NAC Dance: The New Zealand Dance Company debuts in Ottawa

A scene from Sigan, one of three dances being performed by the New Zealand Dance Company in Ottawa. Photo: John McDermott

The New Zealand Dance Company is making its National Arts Centre debut next week. Before the trio of dances is revealed in performance, the artistic director of NZDC Shona McCullagh answered some questions from ARTSFILE.

Q. Tell me a bit about The New Zealand Dance Company.

A. Kia Ora Peter, lovely to e-meet you.

We launched publicly just over seven years ago, in August 2012, at the Aotea Centre in Auckland, New Zealand/Aotearoa. We started NZDC because I believe that New Zealand and international audiences deserve to see the most exquisite dancers our country produces, and because high-calibre New Zealand contemporary dancers deserve to be able to work in their own country, full-time.

The driver for the establishment of this company was to grow the art-form, grow the infrastructure for contemporary dance and grow the audience. At its heart, NZDC strives to be a hotbed of creative collaboration, a safe place to be artistically brave and to present compelling work that moves and inspires our dedicated and growing audience.

Additionally, I wanted to ensure the company could be a New Zealand ambassador on global stages such as NAC’s. To date, we’ve had five international tours to seven different countries in seven years, Canada marks our sixth tour and eighth country.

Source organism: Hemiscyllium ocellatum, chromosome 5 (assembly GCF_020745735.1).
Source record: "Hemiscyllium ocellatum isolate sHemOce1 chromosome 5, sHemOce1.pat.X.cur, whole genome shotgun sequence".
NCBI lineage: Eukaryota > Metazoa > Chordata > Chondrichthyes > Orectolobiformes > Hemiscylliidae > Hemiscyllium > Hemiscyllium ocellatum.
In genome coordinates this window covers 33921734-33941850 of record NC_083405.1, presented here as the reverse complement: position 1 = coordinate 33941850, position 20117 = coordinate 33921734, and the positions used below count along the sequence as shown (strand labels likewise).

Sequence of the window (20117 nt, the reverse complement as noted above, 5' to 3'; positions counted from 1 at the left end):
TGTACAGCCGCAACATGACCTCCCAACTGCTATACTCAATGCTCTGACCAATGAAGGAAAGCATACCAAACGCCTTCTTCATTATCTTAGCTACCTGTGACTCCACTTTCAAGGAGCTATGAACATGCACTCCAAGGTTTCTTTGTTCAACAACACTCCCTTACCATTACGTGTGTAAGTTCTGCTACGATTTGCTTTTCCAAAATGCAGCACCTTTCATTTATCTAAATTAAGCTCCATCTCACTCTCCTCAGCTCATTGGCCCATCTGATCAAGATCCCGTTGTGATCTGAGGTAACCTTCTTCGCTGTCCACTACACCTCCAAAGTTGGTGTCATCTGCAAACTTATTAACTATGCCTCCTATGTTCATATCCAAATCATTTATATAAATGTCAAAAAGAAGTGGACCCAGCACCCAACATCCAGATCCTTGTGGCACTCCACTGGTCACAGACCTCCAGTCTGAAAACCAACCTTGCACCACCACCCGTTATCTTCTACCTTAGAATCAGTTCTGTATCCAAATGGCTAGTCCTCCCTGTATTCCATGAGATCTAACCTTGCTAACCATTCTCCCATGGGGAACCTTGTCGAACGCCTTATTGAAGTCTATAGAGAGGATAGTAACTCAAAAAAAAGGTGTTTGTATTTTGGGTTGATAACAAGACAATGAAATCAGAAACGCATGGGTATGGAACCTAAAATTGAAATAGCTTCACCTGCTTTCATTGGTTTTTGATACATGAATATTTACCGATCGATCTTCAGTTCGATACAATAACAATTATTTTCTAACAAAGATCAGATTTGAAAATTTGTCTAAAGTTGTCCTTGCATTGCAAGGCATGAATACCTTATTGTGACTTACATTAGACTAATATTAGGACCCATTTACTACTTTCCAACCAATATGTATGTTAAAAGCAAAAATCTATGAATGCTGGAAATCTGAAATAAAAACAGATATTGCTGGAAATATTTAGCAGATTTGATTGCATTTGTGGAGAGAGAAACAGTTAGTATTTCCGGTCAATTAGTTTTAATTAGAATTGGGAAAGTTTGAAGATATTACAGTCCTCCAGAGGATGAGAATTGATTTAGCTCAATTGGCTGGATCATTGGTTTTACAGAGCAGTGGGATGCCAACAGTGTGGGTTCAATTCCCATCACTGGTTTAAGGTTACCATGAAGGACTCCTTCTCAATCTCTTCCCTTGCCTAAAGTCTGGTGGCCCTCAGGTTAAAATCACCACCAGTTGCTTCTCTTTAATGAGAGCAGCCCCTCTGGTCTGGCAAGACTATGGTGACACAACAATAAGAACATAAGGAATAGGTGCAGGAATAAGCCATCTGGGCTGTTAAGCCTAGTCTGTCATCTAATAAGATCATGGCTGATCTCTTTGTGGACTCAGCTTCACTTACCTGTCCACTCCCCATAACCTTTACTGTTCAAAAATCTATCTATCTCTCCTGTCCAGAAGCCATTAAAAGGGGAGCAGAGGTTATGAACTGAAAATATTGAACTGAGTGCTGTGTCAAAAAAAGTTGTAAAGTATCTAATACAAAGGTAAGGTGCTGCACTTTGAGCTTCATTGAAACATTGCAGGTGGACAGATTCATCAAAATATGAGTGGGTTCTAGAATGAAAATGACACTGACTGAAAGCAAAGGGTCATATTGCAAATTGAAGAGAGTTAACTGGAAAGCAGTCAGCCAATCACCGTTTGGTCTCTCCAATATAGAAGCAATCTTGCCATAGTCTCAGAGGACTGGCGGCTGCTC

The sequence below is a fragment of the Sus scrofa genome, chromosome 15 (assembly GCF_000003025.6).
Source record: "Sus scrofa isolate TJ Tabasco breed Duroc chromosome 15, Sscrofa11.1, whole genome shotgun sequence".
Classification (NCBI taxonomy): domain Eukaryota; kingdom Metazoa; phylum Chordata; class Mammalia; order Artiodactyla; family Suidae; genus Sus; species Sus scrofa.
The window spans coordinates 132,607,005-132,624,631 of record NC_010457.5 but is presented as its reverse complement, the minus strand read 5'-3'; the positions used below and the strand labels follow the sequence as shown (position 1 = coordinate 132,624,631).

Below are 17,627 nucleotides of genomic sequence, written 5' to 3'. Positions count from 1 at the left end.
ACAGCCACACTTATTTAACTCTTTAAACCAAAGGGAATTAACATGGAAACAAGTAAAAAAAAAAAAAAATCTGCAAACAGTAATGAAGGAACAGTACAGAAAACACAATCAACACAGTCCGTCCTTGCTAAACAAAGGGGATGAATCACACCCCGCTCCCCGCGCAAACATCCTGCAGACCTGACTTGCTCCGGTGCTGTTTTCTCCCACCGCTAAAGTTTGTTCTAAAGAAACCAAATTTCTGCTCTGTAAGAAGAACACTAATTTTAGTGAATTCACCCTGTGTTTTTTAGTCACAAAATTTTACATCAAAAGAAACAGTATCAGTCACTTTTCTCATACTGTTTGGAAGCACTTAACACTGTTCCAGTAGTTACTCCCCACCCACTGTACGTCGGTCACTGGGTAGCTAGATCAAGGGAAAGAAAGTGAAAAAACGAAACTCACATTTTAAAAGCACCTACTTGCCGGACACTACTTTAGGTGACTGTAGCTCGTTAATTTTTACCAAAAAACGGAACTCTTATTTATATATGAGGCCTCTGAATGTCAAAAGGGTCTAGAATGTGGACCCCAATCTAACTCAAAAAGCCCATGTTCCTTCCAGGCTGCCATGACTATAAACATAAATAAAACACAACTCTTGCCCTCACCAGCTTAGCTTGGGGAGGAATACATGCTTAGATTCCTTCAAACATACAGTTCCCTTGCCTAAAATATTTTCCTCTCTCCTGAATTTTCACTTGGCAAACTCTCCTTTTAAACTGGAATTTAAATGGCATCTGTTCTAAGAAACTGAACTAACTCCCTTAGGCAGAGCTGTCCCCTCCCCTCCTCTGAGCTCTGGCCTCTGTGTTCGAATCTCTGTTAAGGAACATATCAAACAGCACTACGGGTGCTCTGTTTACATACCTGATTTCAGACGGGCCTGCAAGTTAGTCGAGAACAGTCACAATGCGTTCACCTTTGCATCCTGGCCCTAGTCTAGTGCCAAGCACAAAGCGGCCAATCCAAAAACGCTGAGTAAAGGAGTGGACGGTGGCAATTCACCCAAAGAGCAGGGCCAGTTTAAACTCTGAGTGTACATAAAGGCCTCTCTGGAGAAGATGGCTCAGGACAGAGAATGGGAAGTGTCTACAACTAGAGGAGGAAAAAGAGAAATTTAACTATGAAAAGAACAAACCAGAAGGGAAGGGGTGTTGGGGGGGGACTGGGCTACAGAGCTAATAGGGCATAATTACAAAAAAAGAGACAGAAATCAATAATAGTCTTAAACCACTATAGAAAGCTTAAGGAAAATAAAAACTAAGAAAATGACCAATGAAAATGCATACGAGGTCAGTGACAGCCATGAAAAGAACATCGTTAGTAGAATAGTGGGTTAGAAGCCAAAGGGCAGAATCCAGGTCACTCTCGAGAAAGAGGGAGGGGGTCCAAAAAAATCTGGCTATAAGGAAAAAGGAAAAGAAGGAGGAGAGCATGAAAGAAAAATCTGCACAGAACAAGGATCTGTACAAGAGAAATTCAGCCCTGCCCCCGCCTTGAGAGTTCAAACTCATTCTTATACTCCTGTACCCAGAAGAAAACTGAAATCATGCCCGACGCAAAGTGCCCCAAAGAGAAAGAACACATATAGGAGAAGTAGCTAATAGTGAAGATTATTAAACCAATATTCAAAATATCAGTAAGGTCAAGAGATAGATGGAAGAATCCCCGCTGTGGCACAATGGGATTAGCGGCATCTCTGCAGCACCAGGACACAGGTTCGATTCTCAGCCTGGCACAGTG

Shona McCullagh. Photo: John McDermott

Q. Please tell me a bit about yourself.

A. I’ve always had a passion for music and dance, despite starting serious training later than most girls at the age of 11. All New Zealanders are migrants, but unlike our beautiful indigenous people, many of those of us who are fourth or fifth generations from a hybrid cultural background (mine is Irish, Scottish, English and German) have lost touch with our cultural roots. For me dance is about finding the voice of your identity and experiencing others.

I graduated from the New Zealand School of Dance and danced with D’Arc Swan Theatre Company, Limbs, Douglas Wright Dance Company (where I was also Associate Artistic Director) and my own company, The Human Garden. I’ve been choreographing and producing works for more than 35 years, having created with, and for, theatre companies, dance companies, as well as numerous writers, actors, composers and designers. I’ve had the honour of creating award winning films that are internationally celebrated and was also the Head Choreographer of the 2011 Rugby World Cup Opening Ceremony. Fun fact: I was choreographer for Lord of the Rings and King Kong amongst many other film and television productions.

Q. What inspires you?